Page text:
problems for them which I will discuss later. The alternative scenario
    is that by luck, very shrewd business and pricing decisions (keeping
    them high but still competitive) and Telecom being too slow to act,
    the competition will survive. This is good news for NZers (even if not
    as good as unbundling since prices will likely remain higher then is
    necessary), altho not Telecom but there is a good chance it will not
    happen. Obviously this scenario is bad for Telecom since they will
    lose a substail portion of their customers and they will not make this
    back for a long time, if ever. Of course, this may not be that good
    for NZers in the long run depending on how badly it damages Telecom.
    Also, depending on how badly things go, we might end up with a duopoly
    or another monopoly rather then a truly competitive system which we
    are much more likely to end up with if unbundling had been carried
    out. However it's possible the competition will not really arise or
    change things at all (as in the first scenario where Telecom adjusted
    to compete but then remained stagnant again after they killed of the
    competition). In this case, things may seem good for Telecom since
    they keep all their customers. This scenario is bad for NZers but it
    may be worse for Telecom since this may cause NZ to collapse. If we
    do, this will obviously not be good for Telecom. Of course, companies
    don't tend to think about 20 years ahead so much. It kind of makes
    sense since the CEO will be long gone and the smart existing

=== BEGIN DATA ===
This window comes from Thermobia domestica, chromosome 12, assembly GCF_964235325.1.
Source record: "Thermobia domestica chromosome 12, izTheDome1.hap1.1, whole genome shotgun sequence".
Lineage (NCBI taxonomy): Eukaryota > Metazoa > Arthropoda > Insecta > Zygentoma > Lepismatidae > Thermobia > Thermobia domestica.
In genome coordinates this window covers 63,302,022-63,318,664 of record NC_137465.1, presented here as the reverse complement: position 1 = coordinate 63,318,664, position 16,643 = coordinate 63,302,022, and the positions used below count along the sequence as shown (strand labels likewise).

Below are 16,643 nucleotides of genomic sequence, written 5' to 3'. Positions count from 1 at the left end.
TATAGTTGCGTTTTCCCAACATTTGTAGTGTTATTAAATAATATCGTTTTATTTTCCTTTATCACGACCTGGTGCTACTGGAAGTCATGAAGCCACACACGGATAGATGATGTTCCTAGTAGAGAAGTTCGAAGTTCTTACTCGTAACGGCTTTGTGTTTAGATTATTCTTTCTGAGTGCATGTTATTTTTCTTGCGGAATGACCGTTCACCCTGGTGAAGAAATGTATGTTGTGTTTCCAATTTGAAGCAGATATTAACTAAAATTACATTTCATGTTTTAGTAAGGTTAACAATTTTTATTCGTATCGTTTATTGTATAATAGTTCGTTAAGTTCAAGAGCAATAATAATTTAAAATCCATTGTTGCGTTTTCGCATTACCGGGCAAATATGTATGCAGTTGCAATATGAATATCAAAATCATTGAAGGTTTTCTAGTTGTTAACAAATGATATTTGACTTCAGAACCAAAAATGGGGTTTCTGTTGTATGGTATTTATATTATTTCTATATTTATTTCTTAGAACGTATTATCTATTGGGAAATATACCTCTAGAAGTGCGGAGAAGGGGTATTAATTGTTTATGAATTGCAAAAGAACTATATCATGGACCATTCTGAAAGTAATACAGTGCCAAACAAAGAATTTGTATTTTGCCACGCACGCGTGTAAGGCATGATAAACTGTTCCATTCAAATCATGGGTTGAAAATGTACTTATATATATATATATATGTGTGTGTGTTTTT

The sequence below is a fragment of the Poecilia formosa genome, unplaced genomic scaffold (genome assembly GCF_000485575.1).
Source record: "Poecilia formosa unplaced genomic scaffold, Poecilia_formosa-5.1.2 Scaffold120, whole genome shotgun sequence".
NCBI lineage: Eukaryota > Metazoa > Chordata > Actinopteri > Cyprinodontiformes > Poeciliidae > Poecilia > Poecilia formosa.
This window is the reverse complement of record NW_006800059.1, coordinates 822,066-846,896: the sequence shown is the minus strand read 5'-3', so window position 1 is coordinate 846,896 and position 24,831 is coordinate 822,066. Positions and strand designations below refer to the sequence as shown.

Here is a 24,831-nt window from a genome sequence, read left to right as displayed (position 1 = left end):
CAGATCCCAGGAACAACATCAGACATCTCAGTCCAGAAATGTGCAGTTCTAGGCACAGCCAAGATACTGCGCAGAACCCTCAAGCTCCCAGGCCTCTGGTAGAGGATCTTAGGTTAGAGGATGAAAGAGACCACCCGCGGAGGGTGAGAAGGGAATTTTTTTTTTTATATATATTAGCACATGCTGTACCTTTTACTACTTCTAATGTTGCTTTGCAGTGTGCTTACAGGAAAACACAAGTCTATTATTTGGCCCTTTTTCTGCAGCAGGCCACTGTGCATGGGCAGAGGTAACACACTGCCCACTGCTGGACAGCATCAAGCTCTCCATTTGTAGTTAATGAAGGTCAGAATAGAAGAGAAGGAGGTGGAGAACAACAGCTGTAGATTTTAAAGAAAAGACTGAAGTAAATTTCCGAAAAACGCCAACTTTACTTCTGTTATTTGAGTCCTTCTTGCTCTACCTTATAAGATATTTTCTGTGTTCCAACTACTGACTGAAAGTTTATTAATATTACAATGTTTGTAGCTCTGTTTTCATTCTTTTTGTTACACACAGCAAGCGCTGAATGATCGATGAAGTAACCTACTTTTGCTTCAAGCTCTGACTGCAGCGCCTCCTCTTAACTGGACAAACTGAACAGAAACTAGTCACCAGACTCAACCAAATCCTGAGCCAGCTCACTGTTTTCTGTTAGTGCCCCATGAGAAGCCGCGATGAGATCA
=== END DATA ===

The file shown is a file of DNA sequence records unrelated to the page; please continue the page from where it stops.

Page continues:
shareholders will have run away a long time ago. And the smart
    shareholders are the important ones since they are the ones who
    actually have an idea of what is going on and who need to be kept
    happy. The dumb ones don't matter since regardless of what the company
    does, as long as it isn't extremely ridicolous, they will stay with
    it. Of course, there is also a slight possibility the government may
    unbundle altho by then it will be way too late.


    > I'd also like to know how many of you have any idea what other plans
    > Telstra have cooking in the technology department. For that matter how
    > many of you know anything about what Telstra is actually doing in
    > Christchurch at present?


    No idea. Why does it matter? TelstraClear although not having the best
    plans and prices have always had better prices then Telecom and a lot
    of what Telecom has done has at least partially been in response to
    TelstraClear. More importantly, in a unbundled world, we would not
    need to fixate on TelstraClear since there are a lot of other ISPs out
    there.


    > I'd also like to know how many of you have called up Vodafone and asked
    > them why they don't deliver services in NZ on the same sort of costs
    > that they deliver them in other parts of the world.


    Mostly described above. It isn't cost effective, nor does it make
    sense in NZ. We have what we need for now, we just aren't using it.
    Trying to build what we don't need because we aren't using what we
    have probably won't work.


    > I'd also like to know what you people think would happen to ventures
    > like Woosh (who are just starting to get established) if this unbundling
    > had gone ahead.


    Those that don't make economical sense, would fail. I have no idea if
    Woosh's made economical sense, possibly not since from the way things
    look now, I think they are using technology which is not ready for use
    and is even less suitable for NZ and even worse, gives us even less